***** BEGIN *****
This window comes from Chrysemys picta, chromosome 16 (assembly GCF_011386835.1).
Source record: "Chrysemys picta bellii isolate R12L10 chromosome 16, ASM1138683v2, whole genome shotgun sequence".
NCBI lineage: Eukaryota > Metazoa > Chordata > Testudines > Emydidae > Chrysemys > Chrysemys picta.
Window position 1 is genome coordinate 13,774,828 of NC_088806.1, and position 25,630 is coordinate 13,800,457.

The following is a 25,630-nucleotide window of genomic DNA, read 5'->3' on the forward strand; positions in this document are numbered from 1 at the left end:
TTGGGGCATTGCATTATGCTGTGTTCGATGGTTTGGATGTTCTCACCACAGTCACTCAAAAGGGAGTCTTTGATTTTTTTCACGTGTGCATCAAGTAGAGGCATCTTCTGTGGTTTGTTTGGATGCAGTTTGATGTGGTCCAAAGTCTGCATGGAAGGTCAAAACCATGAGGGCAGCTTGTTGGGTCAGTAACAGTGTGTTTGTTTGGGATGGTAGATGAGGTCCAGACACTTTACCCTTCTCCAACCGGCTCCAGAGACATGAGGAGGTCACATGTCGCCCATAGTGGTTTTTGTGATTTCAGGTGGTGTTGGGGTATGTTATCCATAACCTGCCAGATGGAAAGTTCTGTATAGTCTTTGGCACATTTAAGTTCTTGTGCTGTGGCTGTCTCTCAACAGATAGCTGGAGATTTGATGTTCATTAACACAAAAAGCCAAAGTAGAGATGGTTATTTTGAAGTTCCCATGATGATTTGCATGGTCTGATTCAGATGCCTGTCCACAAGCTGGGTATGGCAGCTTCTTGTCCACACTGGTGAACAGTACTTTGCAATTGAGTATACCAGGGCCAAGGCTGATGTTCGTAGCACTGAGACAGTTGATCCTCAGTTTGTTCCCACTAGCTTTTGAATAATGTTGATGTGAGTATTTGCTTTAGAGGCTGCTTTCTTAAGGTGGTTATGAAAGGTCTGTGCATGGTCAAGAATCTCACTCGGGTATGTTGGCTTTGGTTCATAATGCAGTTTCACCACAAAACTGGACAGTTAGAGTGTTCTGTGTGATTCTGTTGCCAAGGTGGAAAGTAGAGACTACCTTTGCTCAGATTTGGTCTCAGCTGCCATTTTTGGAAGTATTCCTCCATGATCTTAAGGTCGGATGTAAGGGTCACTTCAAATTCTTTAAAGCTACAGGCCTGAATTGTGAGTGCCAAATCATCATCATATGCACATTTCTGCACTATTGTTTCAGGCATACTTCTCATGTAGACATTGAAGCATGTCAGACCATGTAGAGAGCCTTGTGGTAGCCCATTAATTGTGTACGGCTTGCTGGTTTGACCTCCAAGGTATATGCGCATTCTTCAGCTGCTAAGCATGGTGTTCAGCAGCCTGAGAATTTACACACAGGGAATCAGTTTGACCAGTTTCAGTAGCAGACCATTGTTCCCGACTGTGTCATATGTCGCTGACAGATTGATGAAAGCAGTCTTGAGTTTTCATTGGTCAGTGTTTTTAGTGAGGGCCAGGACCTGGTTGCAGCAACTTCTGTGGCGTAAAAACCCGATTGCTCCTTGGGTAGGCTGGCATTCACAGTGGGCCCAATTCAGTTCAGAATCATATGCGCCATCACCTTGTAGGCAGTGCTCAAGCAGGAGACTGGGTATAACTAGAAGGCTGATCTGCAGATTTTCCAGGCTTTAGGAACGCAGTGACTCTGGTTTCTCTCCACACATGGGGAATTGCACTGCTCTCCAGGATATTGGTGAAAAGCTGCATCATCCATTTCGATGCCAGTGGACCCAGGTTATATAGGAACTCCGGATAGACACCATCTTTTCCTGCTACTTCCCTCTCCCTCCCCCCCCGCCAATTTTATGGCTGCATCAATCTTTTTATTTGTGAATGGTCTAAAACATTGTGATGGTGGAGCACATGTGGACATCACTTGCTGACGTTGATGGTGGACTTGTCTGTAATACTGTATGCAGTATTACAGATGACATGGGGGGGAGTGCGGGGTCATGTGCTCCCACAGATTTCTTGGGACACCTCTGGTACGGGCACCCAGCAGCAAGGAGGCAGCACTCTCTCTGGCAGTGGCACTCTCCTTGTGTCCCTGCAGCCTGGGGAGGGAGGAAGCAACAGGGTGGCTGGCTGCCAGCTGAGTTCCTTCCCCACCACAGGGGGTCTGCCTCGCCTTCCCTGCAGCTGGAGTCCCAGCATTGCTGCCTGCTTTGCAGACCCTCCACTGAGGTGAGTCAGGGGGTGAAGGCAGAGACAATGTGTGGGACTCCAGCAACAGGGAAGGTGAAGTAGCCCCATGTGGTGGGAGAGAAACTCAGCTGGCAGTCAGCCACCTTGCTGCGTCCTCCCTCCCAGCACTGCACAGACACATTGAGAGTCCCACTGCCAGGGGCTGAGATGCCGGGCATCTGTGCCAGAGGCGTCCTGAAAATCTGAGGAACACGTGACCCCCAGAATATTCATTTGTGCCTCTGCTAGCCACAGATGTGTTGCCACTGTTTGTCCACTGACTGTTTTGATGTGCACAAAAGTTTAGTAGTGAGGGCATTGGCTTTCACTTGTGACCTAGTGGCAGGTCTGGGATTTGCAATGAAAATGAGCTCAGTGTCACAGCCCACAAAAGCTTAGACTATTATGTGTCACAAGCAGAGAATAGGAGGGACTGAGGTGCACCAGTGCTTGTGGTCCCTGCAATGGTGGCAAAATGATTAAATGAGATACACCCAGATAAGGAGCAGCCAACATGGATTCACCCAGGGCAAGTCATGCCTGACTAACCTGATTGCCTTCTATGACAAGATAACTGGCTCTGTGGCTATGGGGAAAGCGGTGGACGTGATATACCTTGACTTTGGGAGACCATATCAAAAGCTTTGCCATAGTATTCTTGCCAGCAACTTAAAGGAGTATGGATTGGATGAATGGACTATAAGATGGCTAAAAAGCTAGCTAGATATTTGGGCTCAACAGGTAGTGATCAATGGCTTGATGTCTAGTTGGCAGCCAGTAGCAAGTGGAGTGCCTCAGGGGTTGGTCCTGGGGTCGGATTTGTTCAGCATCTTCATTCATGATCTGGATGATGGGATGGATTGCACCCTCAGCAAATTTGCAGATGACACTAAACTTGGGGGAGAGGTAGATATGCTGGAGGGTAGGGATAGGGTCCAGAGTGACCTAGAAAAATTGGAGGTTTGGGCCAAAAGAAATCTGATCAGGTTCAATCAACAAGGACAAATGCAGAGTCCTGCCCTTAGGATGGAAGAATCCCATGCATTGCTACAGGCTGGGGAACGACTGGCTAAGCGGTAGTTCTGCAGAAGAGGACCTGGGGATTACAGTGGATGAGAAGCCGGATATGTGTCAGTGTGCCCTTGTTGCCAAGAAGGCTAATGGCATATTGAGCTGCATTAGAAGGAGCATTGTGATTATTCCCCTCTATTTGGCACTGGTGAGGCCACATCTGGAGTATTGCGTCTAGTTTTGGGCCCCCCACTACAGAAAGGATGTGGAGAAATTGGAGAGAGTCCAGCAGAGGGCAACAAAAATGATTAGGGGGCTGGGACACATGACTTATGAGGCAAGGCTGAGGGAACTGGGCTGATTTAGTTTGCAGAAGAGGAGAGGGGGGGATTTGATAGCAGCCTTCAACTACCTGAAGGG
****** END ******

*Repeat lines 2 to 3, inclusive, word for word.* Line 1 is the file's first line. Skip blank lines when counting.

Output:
Source record: "Chrysemys picta bellii isolate R12L10 chromosome 16, ASM1138683v2, whole genome shotgun sequence".
NCBI lineage: Eukaryota > Metazoa > Chordata > Testudines > Emydidae > Chrysemys > Chrysemys picta.